Just as the best exercise option is one we’re likely to enjoy, Rice especially wants us to root out the healthy stuff we “really love.” “When you do your weekly shopping, just think, ‘What healthy foods do I really enjoy eating? Try and focus on those for a few weeks. Find some recipes that include those things.'”

3. Get your first meal of the day right

Breakfast tends to go out the window at this time of year — a loss for structure and the unwritten rule that it’s okay to have a trifle for breakfast at Christmas. Experts say getting breakfast back on track can be a helpful way to reset the rest of the day, too. Sam Rice advises not worrying too much about when you eat your first meal of the day—maybe you try intermittent fasting, find that you wake up ravenous or don’t feel hungry until late in the morning. “Whether it’s 6 a.m. or 10 a.m., try to focus on packing as many nutrients into it as possible. [first] “Things you can organize fairly,” says Rice, who recommends porridge, eggs, and oats overnight.

“If you can get off the day on the right track, it usually has a detrimental effect on the rest of the day, whereas if you don’t start off on the right foot, it can go downhill quickly.”

4. Cut off liquid calories

Rice recommends identifying the little things that you can easily eliminate from your daily routine, with drinks being the most common cause of accidental extra calories. “If you tell yourself I’m going to get my liquid water, tea, and coffee with a splash of milk, you’ll make pretty big gains,” says Rice, noting that it’s helpful to tackle “fruit first,” such as alcohol or higher-calorie sodas and milky coffee.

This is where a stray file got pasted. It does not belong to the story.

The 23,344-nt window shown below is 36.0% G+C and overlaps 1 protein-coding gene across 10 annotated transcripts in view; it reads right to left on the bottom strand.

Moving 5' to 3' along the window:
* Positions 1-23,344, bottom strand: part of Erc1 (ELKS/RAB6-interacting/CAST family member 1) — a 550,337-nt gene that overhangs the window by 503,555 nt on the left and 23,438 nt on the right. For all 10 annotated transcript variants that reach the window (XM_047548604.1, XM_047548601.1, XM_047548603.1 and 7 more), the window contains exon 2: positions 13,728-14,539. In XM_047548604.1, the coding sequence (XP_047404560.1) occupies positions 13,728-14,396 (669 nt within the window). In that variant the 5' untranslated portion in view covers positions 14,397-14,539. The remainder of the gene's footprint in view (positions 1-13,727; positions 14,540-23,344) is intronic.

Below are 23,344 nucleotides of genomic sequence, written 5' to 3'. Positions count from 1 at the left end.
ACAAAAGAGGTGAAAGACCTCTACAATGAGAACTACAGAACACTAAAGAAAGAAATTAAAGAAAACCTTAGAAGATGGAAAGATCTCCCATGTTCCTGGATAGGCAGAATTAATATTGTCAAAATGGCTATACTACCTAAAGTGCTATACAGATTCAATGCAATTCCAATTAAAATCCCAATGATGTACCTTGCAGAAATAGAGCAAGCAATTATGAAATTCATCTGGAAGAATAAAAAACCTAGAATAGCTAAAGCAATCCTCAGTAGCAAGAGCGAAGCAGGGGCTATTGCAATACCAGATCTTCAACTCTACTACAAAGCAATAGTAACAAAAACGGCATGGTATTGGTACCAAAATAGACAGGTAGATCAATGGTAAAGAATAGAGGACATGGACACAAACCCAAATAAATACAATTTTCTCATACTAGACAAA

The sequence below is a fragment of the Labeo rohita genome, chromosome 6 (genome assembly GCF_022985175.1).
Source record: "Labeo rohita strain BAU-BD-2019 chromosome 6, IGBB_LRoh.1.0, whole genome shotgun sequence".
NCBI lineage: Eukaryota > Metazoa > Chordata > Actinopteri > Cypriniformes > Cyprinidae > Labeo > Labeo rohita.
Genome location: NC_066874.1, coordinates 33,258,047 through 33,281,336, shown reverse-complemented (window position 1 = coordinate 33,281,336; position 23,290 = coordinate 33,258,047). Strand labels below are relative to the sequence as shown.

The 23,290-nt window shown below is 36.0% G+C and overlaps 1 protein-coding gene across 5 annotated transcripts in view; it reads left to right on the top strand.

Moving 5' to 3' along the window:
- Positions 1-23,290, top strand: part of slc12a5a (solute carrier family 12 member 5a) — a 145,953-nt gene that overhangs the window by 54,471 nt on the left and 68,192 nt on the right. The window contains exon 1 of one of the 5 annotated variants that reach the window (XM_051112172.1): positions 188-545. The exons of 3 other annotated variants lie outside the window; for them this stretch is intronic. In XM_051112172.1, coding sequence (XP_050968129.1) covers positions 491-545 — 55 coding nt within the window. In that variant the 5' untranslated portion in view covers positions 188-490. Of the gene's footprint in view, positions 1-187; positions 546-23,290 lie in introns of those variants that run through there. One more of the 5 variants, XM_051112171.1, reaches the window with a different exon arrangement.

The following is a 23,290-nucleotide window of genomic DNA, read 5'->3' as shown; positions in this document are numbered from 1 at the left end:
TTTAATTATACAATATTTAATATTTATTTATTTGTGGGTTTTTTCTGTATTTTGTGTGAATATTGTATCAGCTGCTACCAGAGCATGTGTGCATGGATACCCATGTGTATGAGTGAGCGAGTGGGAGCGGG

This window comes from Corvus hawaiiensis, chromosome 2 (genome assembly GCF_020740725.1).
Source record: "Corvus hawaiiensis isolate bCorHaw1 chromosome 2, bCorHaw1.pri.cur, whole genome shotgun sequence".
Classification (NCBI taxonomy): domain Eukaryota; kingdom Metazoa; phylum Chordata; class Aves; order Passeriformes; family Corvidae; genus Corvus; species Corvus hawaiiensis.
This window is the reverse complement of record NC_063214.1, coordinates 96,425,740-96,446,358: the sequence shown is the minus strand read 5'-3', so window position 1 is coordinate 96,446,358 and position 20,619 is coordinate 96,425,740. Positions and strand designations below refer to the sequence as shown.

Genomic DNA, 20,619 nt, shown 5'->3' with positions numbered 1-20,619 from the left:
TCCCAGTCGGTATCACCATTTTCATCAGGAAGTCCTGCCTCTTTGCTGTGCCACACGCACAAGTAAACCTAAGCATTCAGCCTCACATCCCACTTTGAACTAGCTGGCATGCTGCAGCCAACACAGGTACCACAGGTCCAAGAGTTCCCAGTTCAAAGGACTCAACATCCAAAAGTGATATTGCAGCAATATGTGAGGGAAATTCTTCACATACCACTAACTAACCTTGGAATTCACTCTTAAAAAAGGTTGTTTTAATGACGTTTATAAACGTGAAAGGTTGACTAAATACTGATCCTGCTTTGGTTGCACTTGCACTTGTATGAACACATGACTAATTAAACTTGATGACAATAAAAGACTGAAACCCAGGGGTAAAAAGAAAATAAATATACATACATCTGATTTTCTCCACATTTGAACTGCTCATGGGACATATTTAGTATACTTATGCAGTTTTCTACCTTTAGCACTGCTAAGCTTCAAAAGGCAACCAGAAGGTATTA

“If you’re someone who has a couple of lattes a day and loves a smoothie from the cooler, you’ll actually find that making this simple change will make a pretty big impact.

“If you do two or three of these things, you may find that there is no great need to go on this cliched diet.”

With alcohol, says Rice, taking a month off can be a great way to give your liver a break, but it’s important to give yourself a realistic goal — trying wet January, for example, and getting four days off a week, if it feels dry January. a lot.

5. Keep a food diary

Nutritionist Jane Clark, founder of Nourish, says writing down what you eat and why can be a helpful way to keep asking yourself these questions.

“Ask yourself the question, before you put anything in your mouth, is this going to fuel me? Do I really want it? Do I really need it? It’s this little question that puts a barrier between eating unnecessary and eating when your body really needs fuel.”

“If I tell someone to ‘keep a food diary’ they think, ‘Oh my God, that’s going to make me feel guilty – it’s not, it’s there to help you see the patterns you fall into and give you the opportunity to change these behaviors. ”

6. How to break the habit of snacking

For Clark, there is a simple but effective scope for dealing with snacks.

If you’re “chomping unnecessarily” while watching TV, she says you probably “don’t focus on food.”

“So put together a great plate of fresh fruit, if you don’t taste it often but know you’re one of those people who always have to snack. Then keep the popcorn for when you’re actually able to taste it.”

She recommends making a nutrient-packed vegetable soup so that you can have a cup by mid-afternoon instead of eating toast or crackers.

This article is updated with the latest advice.


Planning to change your diet in January 2022? Let us know in the comments section below